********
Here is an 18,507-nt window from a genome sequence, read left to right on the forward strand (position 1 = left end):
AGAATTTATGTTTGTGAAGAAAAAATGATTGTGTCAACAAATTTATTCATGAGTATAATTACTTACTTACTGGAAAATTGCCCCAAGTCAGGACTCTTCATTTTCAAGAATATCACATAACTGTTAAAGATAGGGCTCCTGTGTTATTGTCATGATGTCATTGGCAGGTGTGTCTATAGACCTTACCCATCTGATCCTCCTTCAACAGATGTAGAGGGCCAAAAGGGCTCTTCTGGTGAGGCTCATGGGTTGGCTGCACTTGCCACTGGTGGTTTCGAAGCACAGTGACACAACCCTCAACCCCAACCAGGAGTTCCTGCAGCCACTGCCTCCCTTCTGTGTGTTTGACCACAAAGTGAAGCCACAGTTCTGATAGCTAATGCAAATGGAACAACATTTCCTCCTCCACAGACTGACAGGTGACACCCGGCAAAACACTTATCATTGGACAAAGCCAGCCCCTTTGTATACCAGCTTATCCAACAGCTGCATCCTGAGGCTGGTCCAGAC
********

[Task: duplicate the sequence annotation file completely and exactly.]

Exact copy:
Here is an 18,507-nt window from a genome sequence, read left to right on the forward strand (position 1 = left end):
AGAATTTATGTTTGTGAAGAAAAAATGATTGTGTCAACAAATTTATTCATGAGTATAATTACTTACTTACTGGAAAATTGCCCCAAGTCAGGACTCTTCATTTTCAAGAATATCACATAACTGTTAAAGATAGGGCTCCTGTGTTATTGTCATGATGTCATTGGCAGGTGTGTCTATAGACCTTACCCATCTGATCCTCCTTCAACAGATGTAGAGGGCCAAAAGGGCTCTTCTGGTGAGGCTCATGGGTTGGCTGCACTTGCCACTGGTGGTTTCGAAGCACAGTGACACAACCCTCAACCCCAACCAGGAGTTCCTGCAGCCACTGCCTCCCTTCTGTGTGTTTGACCACAAAGTGAAGCCACAGTTCTGATAGCTAATGCAAATGGAACAACATTTCCTCCTCCACAGACTGACAGGTGACACCCGGCAAAACACTTATCATTGGACAAAGCCAGCCCCTTTGTATACCAGCTTATCCAACAGCTGCATCCTGAGGCTGGTCCAGAC